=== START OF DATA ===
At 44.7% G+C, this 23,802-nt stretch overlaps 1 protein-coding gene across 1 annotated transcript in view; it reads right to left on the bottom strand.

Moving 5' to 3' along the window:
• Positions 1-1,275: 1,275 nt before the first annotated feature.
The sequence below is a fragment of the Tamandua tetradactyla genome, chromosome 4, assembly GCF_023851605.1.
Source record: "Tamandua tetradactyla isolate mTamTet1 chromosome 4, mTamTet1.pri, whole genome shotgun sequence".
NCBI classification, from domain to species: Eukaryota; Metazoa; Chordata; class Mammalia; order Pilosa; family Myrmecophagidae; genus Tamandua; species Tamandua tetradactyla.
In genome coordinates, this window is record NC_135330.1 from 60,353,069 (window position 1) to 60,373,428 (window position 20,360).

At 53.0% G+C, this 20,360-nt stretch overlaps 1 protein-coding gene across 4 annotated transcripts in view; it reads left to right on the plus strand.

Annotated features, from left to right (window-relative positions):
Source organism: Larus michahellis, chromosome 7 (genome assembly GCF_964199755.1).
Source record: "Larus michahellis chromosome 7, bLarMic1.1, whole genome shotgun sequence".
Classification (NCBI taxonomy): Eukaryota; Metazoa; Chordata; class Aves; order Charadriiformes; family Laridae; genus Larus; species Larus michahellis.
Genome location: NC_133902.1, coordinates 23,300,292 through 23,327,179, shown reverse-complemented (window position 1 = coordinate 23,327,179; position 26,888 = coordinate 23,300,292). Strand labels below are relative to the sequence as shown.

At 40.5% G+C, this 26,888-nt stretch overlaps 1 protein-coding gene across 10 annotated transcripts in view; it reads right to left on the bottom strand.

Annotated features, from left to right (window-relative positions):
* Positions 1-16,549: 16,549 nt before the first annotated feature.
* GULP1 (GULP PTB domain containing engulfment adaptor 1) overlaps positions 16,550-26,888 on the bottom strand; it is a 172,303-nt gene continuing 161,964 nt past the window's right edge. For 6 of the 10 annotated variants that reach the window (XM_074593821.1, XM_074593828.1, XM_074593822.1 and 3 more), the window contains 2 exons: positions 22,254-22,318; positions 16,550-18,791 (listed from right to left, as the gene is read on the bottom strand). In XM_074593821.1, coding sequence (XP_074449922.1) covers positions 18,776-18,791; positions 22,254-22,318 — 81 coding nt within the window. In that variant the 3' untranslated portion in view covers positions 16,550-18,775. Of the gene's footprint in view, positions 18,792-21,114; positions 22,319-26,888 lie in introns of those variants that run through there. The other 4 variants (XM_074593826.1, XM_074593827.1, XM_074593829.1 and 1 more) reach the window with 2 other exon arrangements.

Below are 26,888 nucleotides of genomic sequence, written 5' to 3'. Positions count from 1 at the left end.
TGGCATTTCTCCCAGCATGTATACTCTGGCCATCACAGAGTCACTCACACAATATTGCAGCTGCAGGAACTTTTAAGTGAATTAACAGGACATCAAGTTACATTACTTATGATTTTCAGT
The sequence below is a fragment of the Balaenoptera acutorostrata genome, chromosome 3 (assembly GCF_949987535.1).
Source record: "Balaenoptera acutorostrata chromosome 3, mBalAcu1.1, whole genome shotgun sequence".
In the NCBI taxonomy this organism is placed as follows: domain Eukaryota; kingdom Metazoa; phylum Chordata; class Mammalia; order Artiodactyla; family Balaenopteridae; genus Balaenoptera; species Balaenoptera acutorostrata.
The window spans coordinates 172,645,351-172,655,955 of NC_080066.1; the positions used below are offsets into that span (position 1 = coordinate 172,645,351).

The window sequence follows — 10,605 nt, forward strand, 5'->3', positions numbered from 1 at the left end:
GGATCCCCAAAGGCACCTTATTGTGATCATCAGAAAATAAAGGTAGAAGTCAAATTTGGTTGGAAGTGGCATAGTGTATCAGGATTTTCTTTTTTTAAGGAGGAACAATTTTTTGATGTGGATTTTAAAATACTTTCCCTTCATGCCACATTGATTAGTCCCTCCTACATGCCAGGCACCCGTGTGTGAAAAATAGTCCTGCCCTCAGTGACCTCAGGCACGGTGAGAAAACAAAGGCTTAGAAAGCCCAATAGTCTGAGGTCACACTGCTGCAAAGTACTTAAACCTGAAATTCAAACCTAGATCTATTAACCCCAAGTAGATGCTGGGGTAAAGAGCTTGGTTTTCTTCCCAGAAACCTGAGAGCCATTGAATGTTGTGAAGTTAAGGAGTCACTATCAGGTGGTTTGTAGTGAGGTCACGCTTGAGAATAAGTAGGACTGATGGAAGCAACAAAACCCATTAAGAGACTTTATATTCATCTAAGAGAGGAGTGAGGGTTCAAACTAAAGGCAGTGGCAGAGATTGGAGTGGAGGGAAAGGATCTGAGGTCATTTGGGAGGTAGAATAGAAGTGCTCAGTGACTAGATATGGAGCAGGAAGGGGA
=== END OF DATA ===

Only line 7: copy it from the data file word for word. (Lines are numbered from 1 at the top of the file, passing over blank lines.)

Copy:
In genome coordinates, this window is record NC_135330.1 from 60,353,069 (window position 1) to 60,373,428 (window position 20,360).